Central Park Five Prosecutor Elizabeth Lederer Resigns from Columbia After Black Law Students Protest
Photo: Vera Farmiga (left) as Elizabeth Lederer in Netflix’s “When They See Us” / Netflix
The Black Law Students Association at Columbia University called for the dismissal of lecturer Elizabeth Lederer, the lead prosecutor in the Central Park Five case, because “lives of these five boys were forever changed as a result of Lederer’s conduct.”
A letter to the law school community was posted on Tuesday, and Lederer resigned on Wednesday. But the quest to have the Manhattan district attorney removed from her part-time teaching role actually began several years ago.
The law students wrote that a petition in 2013 garnering thousands of signatures was ignored.
“Instead of taking decisive action to address the issue, Columbia Law School simply removed the Central Park jogger case from Lederer’s online bio,” they wrote.
New statement released from the @ColumbiaLaw Black Law Students Association
Students call for #CentralPark5 prosecutor Elizabeth Lederer to be fired from her Lecturer in Law position
Also call on the law school to center anti-racism in its curriculum and pedagogy pic.twitter.com/U8By81KWBB
— Barred and Boujee (@AudreLawdAMercy) June 11, 2019
Vera Farmiga plays the prosecutor in the widely-watched Netflix miniseries, “When They See Us,” directed by Ava DuVernay. Based on the events of the 1989 Central Park jogger case, it explores the lives of the five Black and Latino suspects who were wrongly prosecuted on charges related to her assault. Their convictions were overturned after the assailant, a convicted murderer and serial rapist, was identified in 2002.
The miniseries highlights “Columbia’s inaction on this subject,” the law students wrote, and “shows a disconnect between the values Columbia purports and the actions the law school takes.”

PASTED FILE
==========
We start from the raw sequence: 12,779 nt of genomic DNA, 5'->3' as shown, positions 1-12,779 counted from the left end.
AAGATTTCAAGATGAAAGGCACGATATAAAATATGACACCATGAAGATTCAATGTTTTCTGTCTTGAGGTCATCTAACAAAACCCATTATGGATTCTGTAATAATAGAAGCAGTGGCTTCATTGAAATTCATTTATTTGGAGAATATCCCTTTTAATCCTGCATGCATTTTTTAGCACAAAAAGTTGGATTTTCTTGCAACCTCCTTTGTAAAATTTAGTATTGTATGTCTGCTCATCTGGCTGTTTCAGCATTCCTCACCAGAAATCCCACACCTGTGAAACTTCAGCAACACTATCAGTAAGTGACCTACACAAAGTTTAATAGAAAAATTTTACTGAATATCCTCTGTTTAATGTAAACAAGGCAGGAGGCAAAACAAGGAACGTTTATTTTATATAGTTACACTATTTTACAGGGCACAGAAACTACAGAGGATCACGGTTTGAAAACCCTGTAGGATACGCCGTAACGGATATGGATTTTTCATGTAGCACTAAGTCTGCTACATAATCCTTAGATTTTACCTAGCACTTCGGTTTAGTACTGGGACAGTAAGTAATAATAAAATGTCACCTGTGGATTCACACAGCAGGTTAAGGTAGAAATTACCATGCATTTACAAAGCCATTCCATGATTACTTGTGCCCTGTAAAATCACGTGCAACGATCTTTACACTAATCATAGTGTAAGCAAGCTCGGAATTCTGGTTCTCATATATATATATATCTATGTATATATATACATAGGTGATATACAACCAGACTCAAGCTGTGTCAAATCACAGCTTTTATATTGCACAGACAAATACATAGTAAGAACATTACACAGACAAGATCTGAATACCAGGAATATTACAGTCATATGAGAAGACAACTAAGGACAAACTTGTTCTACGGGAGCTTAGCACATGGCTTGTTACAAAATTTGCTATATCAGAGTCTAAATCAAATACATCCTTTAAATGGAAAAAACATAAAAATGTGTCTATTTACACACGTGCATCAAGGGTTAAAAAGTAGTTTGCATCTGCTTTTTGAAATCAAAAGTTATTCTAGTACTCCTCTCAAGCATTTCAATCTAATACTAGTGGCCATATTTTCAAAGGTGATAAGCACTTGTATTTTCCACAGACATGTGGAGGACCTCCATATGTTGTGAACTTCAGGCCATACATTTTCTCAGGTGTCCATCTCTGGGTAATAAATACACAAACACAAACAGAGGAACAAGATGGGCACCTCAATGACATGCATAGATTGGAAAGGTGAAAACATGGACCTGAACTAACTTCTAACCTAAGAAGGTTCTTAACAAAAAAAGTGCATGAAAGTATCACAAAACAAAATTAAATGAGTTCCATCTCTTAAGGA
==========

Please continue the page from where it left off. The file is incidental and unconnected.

“Columbia Law School should fire Elizabeth Lederer, but that is just a start.”
Lederer wasn’t fired but decided to step down.
She told law school Dean Gillian Lester on Wednesday that “she enjoyed her years at Columbia but has decided not to renew her teaching application due to the publicity generated by Netflix’s portrayal of the case,” according to CNN.
Lester said in a statement, “The miniseries has reignited a painful — and vital — national conversation about race, identity, and criminal justice. I am deeply committed to fostering a learning environment that furthers this important and ongoing dialogue, one that draws upon the lived experiences of all members of our community and actively confronts the most difficult issues of our time.”
Lederer isn’t the only prosecutor involved in the Central Park Five case that’s facing backlash due to the miniseries. Linda Fairstein has been dropped by her publisher, Dutton.
Fairstein was the top Manhattan sexual crimes prosecutor in the case. She observed the boys’ interrogation that was conducted by another prosecutor and police. Fairstein didn’t personally try the case, but she was a key character in the miniseries.